INDIA - So-far unexplained deaths of wild birds are suspected in the state of Haryana to have been caused by avian influenza, and there are a number of suspected human cases of H5N1 influenza in Chandigarh, where the infection has been confirmed in waterfowl.
After a dead duck in the Sukhna lake in Chandigarh was found carrying the H5N1 avian virus and over a hundred water birds were culled last week, the bird flu scare has spread across the northern state of Haryana, according to The Hindu.
Crows have been found dead in large numbers from Pinjore and Jagadhari, as have 10 migratory bar-headed geese in the plains of Jind.
The state has sounded an alert for avian flu.
These developments come at a time when a large number of migratory birds are visiting Haryana and the nearby states, reports The Hindu.
Experts say some species of migratory birds in the state are known to carry the virus. While these birds may not themselves die of it, they can pass on the virus to other species.
Haryana'a Health Minister, Anil Vij, has said a team had been sent to Jind to take stock of the situation.
On the crow mortalities, the state's acting chief wildlife warden, R.K. Sapra has told Times of India: "We have sent five crow carcasses and the 10 geese to the RDDL [Regional Disease Diagnostic Laboratory]. I cannot state what could be the cause of these deaths. It could be any of the reasons that we suspect. Only tests will determine the true cause of mortality. But to be on the safe side, we had sounded an alert for avian flu across the state a week back. Samples from migratory birds are also being taken from wetlands such as Sultanpur and Bhindawas for testing."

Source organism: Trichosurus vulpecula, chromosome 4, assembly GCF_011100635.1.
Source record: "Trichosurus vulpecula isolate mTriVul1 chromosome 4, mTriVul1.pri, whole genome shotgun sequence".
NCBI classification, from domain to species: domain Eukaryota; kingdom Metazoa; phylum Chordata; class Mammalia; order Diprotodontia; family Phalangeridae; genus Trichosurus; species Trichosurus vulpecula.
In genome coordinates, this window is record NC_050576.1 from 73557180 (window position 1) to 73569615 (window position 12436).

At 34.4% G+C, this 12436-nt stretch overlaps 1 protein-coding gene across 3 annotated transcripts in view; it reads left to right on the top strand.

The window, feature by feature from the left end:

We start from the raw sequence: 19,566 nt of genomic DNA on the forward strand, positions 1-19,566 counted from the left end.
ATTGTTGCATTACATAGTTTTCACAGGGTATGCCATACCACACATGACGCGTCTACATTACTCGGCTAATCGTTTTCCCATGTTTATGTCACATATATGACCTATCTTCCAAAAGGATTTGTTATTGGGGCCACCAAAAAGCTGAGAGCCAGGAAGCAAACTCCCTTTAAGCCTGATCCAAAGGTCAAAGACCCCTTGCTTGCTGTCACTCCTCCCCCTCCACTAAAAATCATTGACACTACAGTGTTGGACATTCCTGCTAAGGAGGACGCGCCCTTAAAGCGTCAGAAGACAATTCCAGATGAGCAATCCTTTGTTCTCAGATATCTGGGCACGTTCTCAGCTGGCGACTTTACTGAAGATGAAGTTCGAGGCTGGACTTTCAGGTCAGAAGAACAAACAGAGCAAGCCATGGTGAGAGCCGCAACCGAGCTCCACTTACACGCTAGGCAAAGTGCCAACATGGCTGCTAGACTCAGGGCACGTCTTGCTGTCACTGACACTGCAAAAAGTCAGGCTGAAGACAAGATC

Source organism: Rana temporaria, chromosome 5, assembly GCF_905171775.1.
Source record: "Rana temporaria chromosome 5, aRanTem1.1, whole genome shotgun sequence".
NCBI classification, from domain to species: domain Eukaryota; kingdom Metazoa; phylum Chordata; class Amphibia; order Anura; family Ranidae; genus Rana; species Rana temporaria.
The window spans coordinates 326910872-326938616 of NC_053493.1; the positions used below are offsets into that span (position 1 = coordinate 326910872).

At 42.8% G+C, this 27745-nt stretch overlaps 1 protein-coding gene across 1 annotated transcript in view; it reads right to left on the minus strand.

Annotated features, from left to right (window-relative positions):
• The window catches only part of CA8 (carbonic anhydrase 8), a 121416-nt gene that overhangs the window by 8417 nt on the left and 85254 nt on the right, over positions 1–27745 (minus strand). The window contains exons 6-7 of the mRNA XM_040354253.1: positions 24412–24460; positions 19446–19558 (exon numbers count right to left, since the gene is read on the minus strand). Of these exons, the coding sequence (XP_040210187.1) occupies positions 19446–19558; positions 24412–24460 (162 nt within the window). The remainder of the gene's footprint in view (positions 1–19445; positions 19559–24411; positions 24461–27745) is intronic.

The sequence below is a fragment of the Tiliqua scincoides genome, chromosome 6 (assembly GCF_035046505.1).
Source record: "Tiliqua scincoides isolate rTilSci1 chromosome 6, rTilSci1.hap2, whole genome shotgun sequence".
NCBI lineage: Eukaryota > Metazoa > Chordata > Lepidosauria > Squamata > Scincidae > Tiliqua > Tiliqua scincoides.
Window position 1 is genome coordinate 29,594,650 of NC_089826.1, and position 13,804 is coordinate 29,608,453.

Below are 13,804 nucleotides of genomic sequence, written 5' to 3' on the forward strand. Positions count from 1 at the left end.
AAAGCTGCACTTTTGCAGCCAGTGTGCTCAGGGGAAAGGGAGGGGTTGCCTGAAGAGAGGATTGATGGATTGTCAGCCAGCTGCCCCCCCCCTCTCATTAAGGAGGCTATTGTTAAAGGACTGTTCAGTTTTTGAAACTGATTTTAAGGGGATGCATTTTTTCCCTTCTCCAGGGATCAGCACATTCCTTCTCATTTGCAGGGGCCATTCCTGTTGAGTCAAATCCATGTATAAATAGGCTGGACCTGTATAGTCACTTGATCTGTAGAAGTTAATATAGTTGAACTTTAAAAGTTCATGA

A total of 32 crows have died here, according to the newspaper. That is the only bird species to have been hit by the abnormal mortality at this spot.
The deaths have been played down and attributed to other causes but the Times of India report suggests avian flu may have been the cause.
According to Chandigarh Tribune, a two-year-old boy from Sector 35 in the city was referred to the bird flu clinic at Government Multi-Specialty Hospital (GMSH), Sector 16, while eight individuals have walked into the OPD flu area voluntarily, suspecting flu symptoms.
A total of 5,200 houses were surveyed in areas falling within a 3-km radius of Sukhna Lake for assessing the transmission of the H5N1 virus among humans.
You can visit the Avian Flu page by clicking here.
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